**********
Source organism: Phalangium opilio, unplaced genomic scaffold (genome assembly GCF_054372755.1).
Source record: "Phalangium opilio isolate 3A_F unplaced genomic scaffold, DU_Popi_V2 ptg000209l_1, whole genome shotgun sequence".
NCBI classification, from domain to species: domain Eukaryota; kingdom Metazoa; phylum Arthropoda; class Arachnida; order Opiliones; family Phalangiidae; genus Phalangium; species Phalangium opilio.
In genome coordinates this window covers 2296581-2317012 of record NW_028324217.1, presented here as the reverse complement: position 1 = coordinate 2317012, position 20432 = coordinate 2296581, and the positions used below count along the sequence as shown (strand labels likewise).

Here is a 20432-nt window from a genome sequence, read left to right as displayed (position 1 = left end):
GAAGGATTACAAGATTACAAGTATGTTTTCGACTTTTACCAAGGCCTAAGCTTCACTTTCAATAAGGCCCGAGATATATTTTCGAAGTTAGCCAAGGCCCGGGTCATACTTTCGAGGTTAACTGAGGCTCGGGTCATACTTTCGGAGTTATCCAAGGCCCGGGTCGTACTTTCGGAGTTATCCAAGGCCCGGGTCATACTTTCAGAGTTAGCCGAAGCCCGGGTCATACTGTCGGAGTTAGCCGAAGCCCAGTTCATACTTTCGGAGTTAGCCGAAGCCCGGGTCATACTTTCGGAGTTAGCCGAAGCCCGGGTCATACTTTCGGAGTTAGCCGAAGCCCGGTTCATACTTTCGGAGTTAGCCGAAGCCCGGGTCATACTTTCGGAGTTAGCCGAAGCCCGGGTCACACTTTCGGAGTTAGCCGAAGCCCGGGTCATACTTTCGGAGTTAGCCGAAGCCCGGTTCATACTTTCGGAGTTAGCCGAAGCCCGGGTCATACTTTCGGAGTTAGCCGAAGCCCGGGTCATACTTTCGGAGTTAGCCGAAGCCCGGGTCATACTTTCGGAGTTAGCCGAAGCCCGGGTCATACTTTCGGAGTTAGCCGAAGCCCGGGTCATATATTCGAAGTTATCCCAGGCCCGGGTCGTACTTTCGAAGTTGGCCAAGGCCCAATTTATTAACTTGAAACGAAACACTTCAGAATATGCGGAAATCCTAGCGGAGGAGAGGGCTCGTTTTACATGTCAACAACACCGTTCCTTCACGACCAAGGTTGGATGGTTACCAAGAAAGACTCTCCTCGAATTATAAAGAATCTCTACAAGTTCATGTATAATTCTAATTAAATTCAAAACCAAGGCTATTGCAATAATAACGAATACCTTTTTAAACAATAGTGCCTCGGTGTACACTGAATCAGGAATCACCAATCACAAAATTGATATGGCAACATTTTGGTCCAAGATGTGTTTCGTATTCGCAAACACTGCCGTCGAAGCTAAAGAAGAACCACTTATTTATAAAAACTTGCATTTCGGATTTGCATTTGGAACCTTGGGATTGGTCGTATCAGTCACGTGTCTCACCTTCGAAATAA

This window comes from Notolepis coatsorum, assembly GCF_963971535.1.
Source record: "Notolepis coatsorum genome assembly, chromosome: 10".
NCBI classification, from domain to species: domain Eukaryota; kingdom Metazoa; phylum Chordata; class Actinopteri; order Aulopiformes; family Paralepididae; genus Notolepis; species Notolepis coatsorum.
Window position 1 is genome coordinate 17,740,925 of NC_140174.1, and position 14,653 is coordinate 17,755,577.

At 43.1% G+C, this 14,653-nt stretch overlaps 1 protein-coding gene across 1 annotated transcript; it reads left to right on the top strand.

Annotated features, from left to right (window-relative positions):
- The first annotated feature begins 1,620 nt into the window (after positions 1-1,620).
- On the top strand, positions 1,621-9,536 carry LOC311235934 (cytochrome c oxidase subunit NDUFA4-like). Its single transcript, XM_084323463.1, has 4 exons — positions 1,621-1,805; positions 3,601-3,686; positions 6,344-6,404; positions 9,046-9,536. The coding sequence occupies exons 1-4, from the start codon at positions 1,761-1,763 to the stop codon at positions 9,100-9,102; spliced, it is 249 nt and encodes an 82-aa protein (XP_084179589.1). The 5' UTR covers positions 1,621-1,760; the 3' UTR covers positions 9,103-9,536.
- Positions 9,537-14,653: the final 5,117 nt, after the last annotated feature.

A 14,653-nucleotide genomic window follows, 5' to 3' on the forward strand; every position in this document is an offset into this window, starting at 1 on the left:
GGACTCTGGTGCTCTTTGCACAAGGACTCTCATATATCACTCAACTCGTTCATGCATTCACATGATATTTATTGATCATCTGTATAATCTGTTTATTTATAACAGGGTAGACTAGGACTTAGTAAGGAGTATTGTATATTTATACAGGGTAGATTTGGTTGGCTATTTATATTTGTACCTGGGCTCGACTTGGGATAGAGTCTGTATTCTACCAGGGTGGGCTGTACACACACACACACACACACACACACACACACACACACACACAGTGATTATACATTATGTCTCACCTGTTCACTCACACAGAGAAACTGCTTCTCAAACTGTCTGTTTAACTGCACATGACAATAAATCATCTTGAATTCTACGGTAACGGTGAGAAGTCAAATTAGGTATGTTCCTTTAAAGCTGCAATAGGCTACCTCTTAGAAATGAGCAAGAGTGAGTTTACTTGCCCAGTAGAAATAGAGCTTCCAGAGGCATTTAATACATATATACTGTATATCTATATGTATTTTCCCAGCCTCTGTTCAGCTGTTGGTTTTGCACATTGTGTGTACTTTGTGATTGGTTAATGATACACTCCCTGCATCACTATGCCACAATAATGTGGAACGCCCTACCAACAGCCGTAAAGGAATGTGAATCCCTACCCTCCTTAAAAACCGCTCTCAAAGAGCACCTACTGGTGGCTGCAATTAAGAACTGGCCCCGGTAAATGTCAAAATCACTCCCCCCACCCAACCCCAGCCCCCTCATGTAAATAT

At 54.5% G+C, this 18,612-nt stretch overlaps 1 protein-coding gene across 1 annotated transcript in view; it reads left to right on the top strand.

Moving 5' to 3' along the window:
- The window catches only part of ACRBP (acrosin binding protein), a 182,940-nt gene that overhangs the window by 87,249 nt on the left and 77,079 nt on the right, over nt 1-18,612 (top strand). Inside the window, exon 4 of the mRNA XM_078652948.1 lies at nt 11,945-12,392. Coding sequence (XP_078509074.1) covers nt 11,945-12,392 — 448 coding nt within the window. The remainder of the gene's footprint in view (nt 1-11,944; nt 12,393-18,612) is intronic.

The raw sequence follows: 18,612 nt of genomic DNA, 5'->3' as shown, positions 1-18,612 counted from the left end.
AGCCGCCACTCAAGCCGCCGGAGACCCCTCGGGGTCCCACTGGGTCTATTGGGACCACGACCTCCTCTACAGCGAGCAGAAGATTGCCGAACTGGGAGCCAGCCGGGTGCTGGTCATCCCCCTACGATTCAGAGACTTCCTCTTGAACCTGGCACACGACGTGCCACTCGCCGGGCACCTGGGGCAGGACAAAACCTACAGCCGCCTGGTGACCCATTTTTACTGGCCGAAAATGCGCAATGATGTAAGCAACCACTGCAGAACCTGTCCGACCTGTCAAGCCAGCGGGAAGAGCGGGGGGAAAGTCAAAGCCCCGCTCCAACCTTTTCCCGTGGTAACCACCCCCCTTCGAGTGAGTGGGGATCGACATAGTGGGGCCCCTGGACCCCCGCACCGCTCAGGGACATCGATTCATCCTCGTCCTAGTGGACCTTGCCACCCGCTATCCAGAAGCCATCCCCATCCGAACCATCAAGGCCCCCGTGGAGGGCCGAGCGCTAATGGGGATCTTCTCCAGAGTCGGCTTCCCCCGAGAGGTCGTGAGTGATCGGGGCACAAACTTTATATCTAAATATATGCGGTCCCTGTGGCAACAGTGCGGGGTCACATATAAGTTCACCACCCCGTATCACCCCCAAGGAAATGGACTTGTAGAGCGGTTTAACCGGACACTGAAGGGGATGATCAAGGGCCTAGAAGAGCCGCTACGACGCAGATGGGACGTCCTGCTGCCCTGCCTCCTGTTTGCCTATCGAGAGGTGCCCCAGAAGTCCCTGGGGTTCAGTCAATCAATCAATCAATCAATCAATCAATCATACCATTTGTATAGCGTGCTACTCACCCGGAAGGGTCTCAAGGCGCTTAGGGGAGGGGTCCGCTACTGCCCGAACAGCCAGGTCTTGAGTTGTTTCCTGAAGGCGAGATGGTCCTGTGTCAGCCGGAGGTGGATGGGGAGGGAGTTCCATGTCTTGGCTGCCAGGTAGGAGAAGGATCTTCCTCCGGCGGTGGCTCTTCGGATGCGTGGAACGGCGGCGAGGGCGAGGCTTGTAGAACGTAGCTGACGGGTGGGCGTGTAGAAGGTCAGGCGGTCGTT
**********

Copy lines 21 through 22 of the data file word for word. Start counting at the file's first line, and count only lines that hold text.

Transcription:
The raw sequence follows: 18,612 nt of genomic DNA, 5'->3' as shown, positions 1-18,612 counted from the left end.
AGCCGCCACTCAAGCCGCCGGAGACCCCTCGGGGTCCCACTGGGTCTATTGGGACCACGACCTCCTCTACAGCGAGCAGAAGATTGCCGAACTGGGAGCCAGCCGGGTGCTGGTCATCCCCCTACGATTCAGAGACTTCCTCTTGAACCTGGCACACGACGTGCCACTCGCCGGGCACCTGGGGCAGGACAAAACCTACAGCCGCCTGGTGACCCATTTTTACTGGCCGAAAATGCGCAATGATGTAAGCAACCACTGCAGAACCTGTCCGACCTGTCAAGCCAGCGGGAAGAGCGGGGGGAAAGTCAAAGCCCCGCTCCAACCTTTTCCCGTGGTAACCACCCCCCTTCGAGTGAGTGGGGATCGACATAGTGGGGCCCCTGGACCCCCGCACCGCTCAGGGACATCGATTCATCCTCGTCCTAGTGGACCTTGCCACCCGCTATCCAGAAGCCATCCCCATCCGAACCATCAAGGCCCCCGTGGAGGGCCGAGCGCTAATGGGGATCTTCTCCAGAGTCGGCTTCCCCCGAGAGGTCGTGAGTGATCGGGGCACAAACTTTATATCTAAATATATGCGGTCCCTGTGGCAACAGTGCGGGGTCACATATAAGTTCACCACCCCGTATCACCCCCAAGGAAATGGACTTGTAGAGCGGTTTAACCGGACACTGAAGGGGATGATCAAGGGCCTAGAAGAGCCGCTACGACGCAGATGGGACGTCCTGCTGCCCTGCCTCCTGTTTGCCTATCGAGAGGTGCCCCAGAAGTCCCTGGGGTTCAGTCAATCAATCAATCAATCAATCAATCAATCATACCATTTGTATAGCGTGCTACTCACCCGGAAGGGTCTCAAGGCGCTTAGGGGAGGGGTCCGCTACTGCCCGAACAGCCAGGTCTTGAGTTGTTTCCTGAAGGCGAGATGGTCCTGTGTCAGCCGGAGGTGGATGGGGAGGGAGTTCCATGTCTTGGCTGCCAGGTAGGAGAAGGATCTTCCTCCGGCGGTGGCTCTTCGGATGCGTGGAACGGCGGCGAGGGCGAGGCTTGTAGAACGTAGCTGACGGGTGGGCGTGTAGAAGGTCAGGCGGTCGTT